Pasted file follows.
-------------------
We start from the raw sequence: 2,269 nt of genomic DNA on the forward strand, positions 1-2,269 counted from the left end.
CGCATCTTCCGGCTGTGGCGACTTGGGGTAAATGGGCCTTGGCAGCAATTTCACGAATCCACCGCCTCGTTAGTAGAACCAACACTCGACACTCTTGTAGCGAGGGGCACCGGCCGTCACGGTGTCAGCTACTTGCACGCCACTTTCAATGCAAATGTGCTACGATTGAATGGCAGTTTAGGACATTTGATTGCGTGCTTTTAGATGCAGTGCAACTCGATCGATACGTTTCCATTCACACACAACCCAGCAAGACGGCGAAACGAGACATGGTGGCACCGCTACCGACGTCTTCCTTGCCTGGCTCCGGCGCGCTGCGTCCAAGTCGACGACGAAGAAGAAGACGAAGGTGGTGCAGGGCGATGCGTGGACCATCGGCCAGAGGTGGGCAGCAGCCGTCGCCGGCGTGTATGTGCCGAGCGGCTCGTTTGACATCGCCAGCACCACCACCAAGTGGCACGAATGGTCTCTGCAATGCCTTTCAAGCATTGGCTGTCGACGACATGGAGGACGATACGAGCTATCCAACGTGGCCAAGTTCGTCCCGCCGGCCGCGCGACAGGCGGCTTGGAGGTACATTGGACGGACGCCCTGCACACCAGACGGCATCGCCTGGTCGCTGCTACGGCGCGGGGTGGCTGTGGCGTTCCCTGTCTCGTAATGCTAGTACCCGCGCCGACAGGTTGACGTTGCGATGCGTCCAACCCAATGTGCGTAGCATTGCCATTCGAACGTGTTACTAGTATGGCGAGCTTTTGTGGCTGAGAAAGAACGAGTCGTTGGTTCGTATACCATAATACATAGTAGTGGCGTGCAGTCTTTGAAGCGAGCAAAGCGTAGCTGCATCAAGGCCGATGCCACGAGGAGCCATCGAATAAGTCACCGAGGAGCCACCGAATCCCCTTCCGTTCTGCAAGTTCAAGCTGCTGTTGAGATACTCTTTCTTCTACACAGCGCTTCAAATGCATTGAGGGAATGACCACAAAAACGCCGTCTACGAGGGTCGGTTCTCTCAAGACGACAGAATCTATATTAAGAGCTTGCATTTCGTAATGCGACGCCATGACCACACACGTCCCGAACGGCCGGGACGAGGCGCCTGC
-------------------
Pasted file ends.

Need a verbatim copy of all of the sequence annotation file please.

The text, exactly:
We start from the raw sequence: 2,269 nt of genomic DNA on the forward strand, positions 1-2,269 counted from the left end.
CGCATCTTCCGGCTGTGGCGACTTGGGGTAAATGGGCCTTGGCAGCAATTTCACGAATCCACCGCCTCGTTAGTAGAACCAACACTCGACACTCTTGTAGCGAGGGGCACCGGCCGTCACGGTGTCAGCTACTTGCACGCCACTTTCAATGCAAATGTGCTACGATTGAATGGCAGTTTAGGACATTTGATTGCGTGCTTTTAGATGCAGTGCAACTCGATCGATACGTTTCCATTCACACACAACCCAGCAAGACGGCGAAACGAGACATGGTGGCACCGCTACCGACGTCTTCCTTGCCTGGCTCCGGCGCGCTGCGTCCAAGTCGACGACGAAGAAGAAGACGAAGGTGGTGCAGGGCGATGCGTGGACCATCGGCCAGAGGTGGGCAGCAGCCGTCGCCGGCGTGTATGTGCCGAGCGGCTCGTTTGACATCGCCAGCACCACCACCAAGTGGCACGAATGGTCTCTGCAATGCCTTTCAAGCATTGGCTGTCGACGACATGGAGGACGATACGAGCTATCCAACGTGGCCAAGTTCGTCCCGCCGGCCGCGCGACAGGCGGCTTGGAGGTACATTGGACGGACGCCCTGCACACCAGACGGCATCGCCTGGTCGCTGCTACGGCGCGGGGTGGCTGTGGCGTTCCCTGTCTCGTAATGCTAGTACCCGCGCCGACAGGTTGACGTTGCGATGCGTCCAACCCAATGTGCGTAGCATTGCCATTCGAACGTGTTACTAGTATGGCGAGCTTTTGTGGCTGAGAAAGAACGAGTCGTTGGTTCGTATACCATAATACATAGTAGTGGCGTGCAGTCTTTGAAGCGAGCAAAGCGTAGCTGCATCAAGGCCGATGCCACGAGGAGCCATCGAATAAGTCACCGAGGAGCCACCGAATCCCCTTCCGTTCTGCAAGTTCAAGCTGCTGTTGAGATACTCTTTCTTCTACACAGCGCTTCAAATGCATTGAGGGAATGACCACAAAAACGCCGTCTACGAGGGTCGGTTCTCTCAAGACGACAGAATCTATATTAAGAGCTTGCATTTCGTAATGCGACGCCATGACCACACACGTCCCGAACGGCCGGGACGAGGCGCCTGC